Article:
Kitchen Confidential : Adventures in the Culinary Underbelly by Anthony Bourdain- Bourdain was a really good writer.
Some of the people that he writes about do seem a bit overdrawn and...fantastic, to put a word on it. But in my experience of working in a few restaurants, the people he describes are not THAT overdrawn; I remember meeting a few sketchy characters in my time (both co-workers and restaurant customers). The incessant machismo and homo-eroticism that permeates the book also sounds familiar (and as an openly gay guy...well, let’s just say that I have my own stories!).
I felt a bit nostalgic of my time working in restaurants in my 20’s after reading this.
Plus, Bourdain was a bit of a thrill junkie like I am.
So in the spring of 1999, I really and truly thought that I had had all my great adventures, that the entertainment and excitement segment of the program was long over. Been there and done that was more than an assumption for me, it was a defensive stance, and one that kept me-and keeps me-from repeating the stupid mistakes of the past. Sure, there were things to learn. I learn things all the time. But I'm talking about eye-opening,revelatory, perspective-altering life experiences: the exotic, the frightening, the totally new. I wasn't about to sample any new experimental hallucinogens at age forty-three. I wasn't going to submerge myself in some new criminal sub-culture, steeping myself in the customs and practices of professional gamblers, heroin seekers or sexual adventurers-though at one time it would have greatly appealed to me. I didn't think I'd be shipping out on a great big clipper ship (as Lou Reed puts it), wandering the backstreets of Peshawar or sampling live monkey brain in the Golden Triangle. My personal journey, I thought, was pretty much over. I was comfortably ensconsed in secure digs, with a wife who still remarkably-found me to be amusing on occasion. I had a job I loved, in a successful restaurant and I was alive, for chrissakes! I was still around! Though the game had long since gone into overtime, I still had a few moves left in me, and I was content to play them out where I'd started New York City, the place I believed, heart and soul, to be the center of the world.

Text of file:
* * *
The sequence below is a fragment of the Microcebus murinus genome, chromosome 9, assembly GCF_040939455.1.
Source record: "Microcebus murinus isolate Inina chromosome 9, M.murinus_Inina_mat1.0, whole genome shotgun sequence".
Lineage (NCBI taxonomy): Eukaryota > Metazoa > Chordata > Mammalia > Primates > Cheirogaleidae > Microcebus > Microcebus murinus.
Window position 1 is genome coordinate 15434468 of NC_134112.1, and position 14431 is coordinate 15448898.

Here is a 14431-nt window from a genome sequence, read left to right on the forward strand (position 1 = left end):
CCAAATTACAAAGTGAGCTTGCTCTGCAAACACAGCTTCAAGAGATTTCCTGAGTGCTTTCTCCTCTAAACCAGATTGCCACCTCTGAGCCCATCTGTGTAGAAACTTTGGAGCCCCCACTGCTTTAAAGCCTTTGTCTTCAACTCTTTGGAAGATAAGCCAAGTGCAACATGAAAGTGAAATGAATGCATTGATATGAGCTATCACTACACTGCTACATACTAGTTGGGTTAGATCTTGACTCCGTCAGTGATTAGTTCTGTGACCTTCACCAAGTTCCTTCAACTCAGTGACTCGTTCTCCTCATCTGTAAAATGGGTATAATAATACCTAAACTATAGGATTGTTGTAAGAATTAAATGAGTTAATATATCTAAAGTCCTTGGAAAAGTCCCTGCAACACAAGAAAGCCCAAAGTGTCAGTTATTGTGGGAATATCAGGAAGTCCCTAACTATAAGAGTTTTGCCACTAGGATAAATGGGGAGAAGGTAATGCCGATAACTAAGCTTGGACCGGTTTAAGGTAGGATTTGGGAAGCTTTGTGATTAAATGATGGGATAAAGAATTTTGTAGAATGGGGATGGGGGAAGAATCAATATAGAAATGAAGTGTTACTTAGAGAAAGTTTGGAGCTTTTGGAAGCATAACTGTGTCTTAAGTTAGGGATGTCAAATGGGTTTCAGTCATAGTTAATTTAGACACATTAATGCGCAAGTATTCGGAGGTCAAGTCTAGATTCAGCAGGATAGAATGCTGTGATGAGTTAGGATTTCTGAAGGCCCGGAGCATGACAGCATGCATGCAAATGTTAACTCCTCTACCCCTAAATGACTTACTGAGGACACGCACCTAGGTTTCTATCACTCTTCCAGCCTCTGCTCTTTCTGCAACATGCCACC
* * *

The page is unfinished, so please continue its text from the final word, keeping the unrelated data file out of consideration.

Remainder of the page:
I am reading:
Hangman’s Holiday by Dorothy L. Sayers
- My reading for most of this year has been way too intense, happy to settle down with a murder mystery, even though I am getting a little caught up in some of the old early 20th century British words and colloquialisms that Sayers uses like “barmy.”
From the opening page, Sayers references H.G. Wells, so it is a nice coincidence that there is a review of a new Wells biography
in The New Yorker
which I am halfway finished reading.